“We are sickened and angered by the NHS crisis, we blame the Tories and we want them out.”
That was the message from the "Fund Our NHS" demonstration in London called by the People’s Assembly and Health Campaigns Together.
Other protests took place across England. In total tens of thousands of people took part.
Beth, a hospital doctor marching in London, described the effects of the health cuts. “There's not enough funding, the NHS is crumbling. They've already started privatising it, there are not enough staff, especially nurses.
“The staff are under so much pressure, some are leaving and it's only going to get worse.
“The Tories have promised us thousands more doctors by 2022, but they would have had to start training years ago to be qualified by then."
Hetty, one of the marchers, agreed that the Tories were to blame—“They're sending our health care down the pan. People will die because they can't afford to pay for care.”
There is a real determination to defend the NHS. But it has to lead to action now—more protests, more campaigning—and strikes.
That is the only way to save the NHS and win pay rises for those who work in it.
Marches have to lead to detailed organisation to use all our strength against the Tories and their privatiser friends.
Labour’s shadow health secretary Jon Ashworth told London marchers, “The cuts will all be brought to an end with a Labour government.
“No more gazillion outsourcing, and we are putting Virgin Healthcare on notice. Privatisation comes to an end under a Labour government.
“People who come across the world to care for our sick and elderly—we will respect your rights."
These are bold and welcome words. Putting them into practice and removing all the privatisers would require a radical restructuring of the NHS and an assault on private capital.
Big business would squeal, obstruct and sabotage.
The furore over a single possibly cancelled redevelopment plan in Haringey, north London, is a tiny glimpse of the bitter fury of the rich when they feel their wealth threatened.
Chucking out privatisation could only be carried through by a powerful movement in workplaces and on the streets.
That has to be built now
There was a lively Migrants Make Our NHS bloc, organised by Stand Up To Racism, on the London demonstration.
They chanted, “Who built the NHS? Migrants built the NHS.”
Mahad, a college student from Islington in north London, told Socialist Worker, "The Tories are just scapegoating migrants for the NHS crisis.”
Nike, a local government worker, said, “Migrants built the NHS. The Stand Up To Racism trade union conference next weekend is really important because we need to have people making the argument against racism in every workplace.”
Several of the London demo speakers insisted on the need to blame the Tories not migrants for the NHS crisis.
Paula Peters, disability rights activist, said, “My father had a heart attack last week. He was treated by a Syrian doctor and a Sri Lankan nurse.
“Migrants and refugees are welcome here.”
Weyman Bennett from Stand Up To Racism told marchers, “Don’t believe the lies about health tourism. It’s not migrants who are to blame. Everyone who has protested today needs to be on the anti-racism demonstrations in London, Cardiff and Glasgow on 17 March.”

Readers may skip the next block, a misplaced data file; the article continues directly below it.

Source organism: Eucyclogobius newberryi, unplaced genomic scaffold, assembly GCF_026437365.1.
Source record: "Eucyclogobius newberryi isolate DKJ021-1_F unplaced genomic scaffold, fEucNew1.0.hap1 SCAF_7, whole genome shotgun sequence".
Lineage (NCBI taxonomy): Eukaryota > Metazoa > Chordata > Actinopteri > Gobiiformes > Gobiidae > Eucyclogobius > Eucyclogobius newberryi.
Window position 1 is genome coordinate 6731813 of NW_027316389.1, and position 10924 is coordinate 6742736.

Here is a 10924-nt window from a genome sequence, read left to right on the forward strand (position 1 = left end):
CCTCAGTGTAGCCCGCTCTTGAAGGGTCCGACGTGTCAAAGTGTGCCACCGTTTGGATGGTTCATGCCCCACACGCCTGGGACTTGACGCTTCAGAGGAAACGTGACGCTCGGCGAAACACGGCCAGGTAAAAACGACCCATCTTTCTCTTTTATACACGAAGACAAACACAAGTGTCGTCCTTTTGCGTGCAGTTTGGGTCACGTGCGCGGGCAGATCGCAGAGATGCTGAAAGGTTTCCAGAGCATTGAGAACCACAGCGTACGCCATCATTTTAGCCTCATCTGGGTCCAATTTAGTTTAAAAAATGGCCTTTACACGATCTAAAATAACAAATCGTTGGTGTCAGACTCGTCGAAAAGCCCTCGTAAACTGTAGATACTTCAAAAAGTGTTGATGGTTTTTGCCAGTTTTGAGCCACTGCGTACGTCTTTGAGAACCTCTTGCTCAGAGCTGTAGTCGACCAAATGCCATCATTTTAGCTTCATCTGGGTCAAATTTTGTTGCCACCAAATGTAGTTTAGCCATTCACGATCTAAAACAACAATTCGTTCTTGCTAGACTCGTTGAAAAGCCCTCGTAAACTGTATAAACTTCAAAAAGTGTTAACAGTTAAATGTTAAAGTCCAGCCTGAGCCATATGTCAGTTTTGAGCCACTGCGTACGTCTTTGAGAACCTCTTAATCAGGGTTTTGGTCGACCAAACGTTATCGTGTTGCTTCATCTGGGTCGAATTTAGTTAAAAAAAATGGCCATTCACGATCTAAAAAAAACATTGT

The marches were an excellent initiative. All those who took part and organised the demos should be congratulated.
But the turnout was smaller than similar events last year.
It would have been much bigger if the unions had really built it, and huge if the Labour Party had campaigned for it for weeks or months. Instead support came with only two days to go.
There is a danger of thinking that all that matters, or all that can be done, is elections and waiting for a Corbyn government.
Anger has to lead to action.
Some voices from the march
Years of Tory budget cuts and privatisation brought the NHS to breaking point this winter.
Natasha, a nurse from Cambridgeshire, told Socialist Worker, “There's a lot of pressures on the NHS at the moment, but it's all been building up for a long time.
“There's a big crisis of understaffing and underfunding.”
Poverty pay and rocketing workloads have pushed health workers out of the NHS. As Natasha explained, “We've not had a pay rise for years, we feel disenchanted with what’s going on."
Shoda, a student at the London School of Hygiene, was walking to the library when she saw the demonstration and joined in. She described herself as "so excited" to see the protest.
"I'm an international student so if I get sick I am covered. But not everyone is covered, health care should be for all!"
Labour’s promise to renationalise the NHS has given people hope of stopping the Tories’ attacks.
Thomas, a Labour Party member from Harlow, told Socialist Worker, “I think that a Labour government that's led by Jeremy Corbyn has a plan for the NHS that will deal with the underfunding.”
Niki, a nurse from Bolton, told Socialist Worker, “There's a bit of a feeling that because we've got the Conservatives in we have to wait rather than coming out like this. But the more people we have out the better.”
Jennie added, “We need renationalisation of the NHS, the manifesto was a bit ambiguous, but we asked Corbyn directly and he said wholesale renationalisation.
“The first fight is to get Labour in, the fight then is to make sure they do it.”